# Assignment polytope

$LaTeX: \textstyle \left\{ x \in \mathbb{R}^{n^2} : x \ge 0, \; \sum_i x_{i,j} = 1 \mbox{ for } j = 1, 2, \ldots, n, \; \sum_j x_{i,j} = 1 \mbox{ for } i = 1, 2, \ldots, n \right\}.$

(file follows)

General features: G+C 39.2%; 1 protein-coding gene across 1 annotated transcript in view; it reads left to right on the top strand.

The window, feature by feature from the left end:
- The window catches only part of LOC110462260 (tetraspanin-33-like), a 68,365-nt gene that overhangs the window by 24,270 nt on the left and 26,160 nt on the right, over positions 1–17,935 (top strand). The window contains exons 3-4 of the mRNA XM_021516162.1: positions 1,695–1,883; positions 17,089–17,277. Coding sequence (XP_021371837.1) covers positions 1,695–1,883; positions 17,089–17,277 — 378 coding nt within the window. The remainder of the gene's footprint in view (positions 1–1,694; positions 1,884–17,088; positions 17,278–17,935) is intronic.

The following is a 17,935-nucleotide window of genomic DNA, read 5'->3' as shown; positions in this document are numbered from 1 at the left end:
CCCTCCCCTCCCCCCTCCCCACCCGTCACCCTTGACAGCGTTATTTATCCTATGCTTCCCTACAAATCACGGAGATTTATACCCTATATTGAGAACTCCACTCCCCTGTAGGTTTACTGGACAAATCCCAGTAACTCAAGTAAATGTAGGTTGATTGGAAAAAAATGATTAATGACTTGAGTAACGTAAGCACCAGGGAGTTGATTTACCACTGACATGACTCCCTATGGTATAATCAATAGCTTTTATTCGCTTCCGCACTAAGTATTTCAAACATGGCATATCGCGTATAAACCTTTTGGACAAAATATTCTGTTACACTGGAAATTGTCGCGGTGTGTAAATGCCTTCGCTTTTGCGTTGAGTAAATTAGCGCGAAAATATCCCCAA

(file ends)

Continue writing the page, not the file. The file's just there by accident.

The name originates from an interpretation of its extreme points in the assignment problem. If $LaTeX: x_{i,j} = 1$, assign person $LaTeX: i$ to task $LaTeX: j$. Each extreme point has the property that each element of $LaTeX: x$ is 0 or 1. The sums describing the polytope require that each row ($LaTeX: i$) and each column ($LaTeX: j$) has exactly one 1 in it. This means every person is assigned to some task, and every task is assigned to be done by one person. The polytope is also the set of doubly stochastic matrices, whose extreme points are the permutation matrices.